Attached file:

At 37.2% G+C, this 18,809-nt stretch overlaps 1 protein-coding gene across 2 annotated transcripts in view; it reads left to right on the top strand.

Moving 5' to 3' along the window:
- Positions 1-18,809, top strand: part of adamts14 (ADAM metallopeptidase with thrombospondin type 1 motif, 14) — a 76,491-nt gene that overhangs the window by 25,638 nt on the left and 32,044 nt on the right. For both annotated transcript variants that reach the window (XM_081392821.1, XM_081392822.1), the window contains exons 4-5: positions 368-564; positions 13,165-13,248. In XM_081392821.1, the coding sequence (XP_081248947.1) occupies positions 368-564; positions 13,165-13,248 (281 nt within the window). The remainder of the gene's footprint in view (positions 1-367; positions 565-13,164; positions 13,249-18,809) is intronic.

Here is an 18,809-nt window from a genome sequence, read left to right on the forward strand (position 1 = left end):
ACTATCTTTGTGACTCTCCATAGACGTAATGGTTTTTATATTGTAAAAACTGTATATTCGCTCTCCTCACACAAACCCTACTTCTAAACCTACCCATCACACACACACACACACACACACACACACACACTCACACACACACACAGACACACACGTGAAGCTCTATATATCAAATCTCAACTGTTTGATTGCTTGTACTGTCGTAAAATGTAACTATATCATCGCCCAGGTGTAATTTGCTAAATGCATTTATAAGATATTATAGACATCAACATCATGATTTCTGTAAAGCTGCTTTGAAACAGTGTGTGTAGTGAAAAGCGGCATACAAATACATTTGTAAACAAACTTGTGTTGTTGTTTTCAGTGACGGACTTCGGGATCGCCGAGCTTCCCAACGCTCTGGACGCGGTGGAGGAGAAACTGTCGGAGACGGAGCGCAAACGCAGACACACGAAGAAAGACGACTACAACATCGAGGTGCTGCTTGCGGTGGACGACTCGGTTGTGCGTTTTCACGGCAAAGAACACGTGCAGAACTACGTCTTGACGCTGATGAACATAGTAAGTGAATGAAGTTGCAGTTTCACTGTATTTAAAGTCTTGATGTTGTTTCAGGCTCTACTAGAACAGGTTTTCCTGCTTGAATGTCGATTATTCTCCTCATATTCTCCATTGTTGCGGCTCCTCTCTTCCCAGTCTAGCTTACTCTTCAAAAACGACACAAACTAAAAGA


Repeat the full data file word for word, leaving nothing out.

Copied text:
At 37.2% G+C, this 18,809-nt stretch overlaps 1 protein-coding gene across 2 annotated transcripts in view; it reads left to right on the top strand.

Moving 5' to 3' along the window:
- Positions 1-18,809, top strand: part of adamts14 (ADAM metallopeptidase with thrombospondin type 1 motif, 14) — a 76,491-nt gene that overhangs the window by 25,638 nt on the left and 32,044 nt on the right. For both annotated transcript variants that reach the window (XM_081392821.1, XM_081392822.1), the window contains exons 4-5: positions 368-564; positions 13,165-13,248. In XM_081392821.1, the coding sequence (XP_081248947.1) occupies positions 368-564; positions 13,165-13,248 (281 nt within the window). The remainder of the gene's footprint in view (positions 1-367; positions 565-13,164; positions 13,249-18,809) is intronic.

Here is an 18,809-nt window from a genome sequence, read left to right on the forward strand (position 1 = left end):
ACTATCTTTGTGACTCTCCATAGACGTAATGGTTTTTATATTGTAAAAACTGTATATTCGCTCTCCTCACACAAACCCTACTTCTAAACCTACCCATCACACACACACACACACACACACACACACACACTCACACACACACACAGACACACACGTGAAGCTCTATATATCAAATCTCAACTGTTTGATTGCTTGTACTGTCGTAAAATGTAACTATATCATCGCCCAGGTGTAATTTGCTAAATGCATTTATAAGATATTATAGACATCAACATCATGATTTCTGTAAAGCTGCTTTGAAACAGTGTGTGTAGTGAAAAGCGGCATACAAATACATTTGTAAACAAACTTGTGTTGTTGTTTTCAGTGACGGACTTCGGGATCGCCGAGCTTCCCAACGCTCTGGACGCGGTGGAGGAGAAACTGTCGGAGACGGAGCGCAAACGCAGACACACGAAGAAAGACGACTACAACATCGAGGTGCTGCTTGCGGTGGACGACTCGGTTGTGCGTTTTCACGGCAAAGAACACGTGCAGAACTACGTCTTGACGCTGATGAACATAGTAAGTGAATGAAGTTGCAGTTTCACTGTATTTAAAGTCTTGATGTTGTTTCAGGCTCTACTAGAACAGGTTTTCCTGCTTGAATGTCGATTATTCTCCTCATATTCTCCATTGTTGCGGCTCCTCTCTTCCCAGTCTAGCTTACTCTTCAAAAACGACACAAACTAAAAGA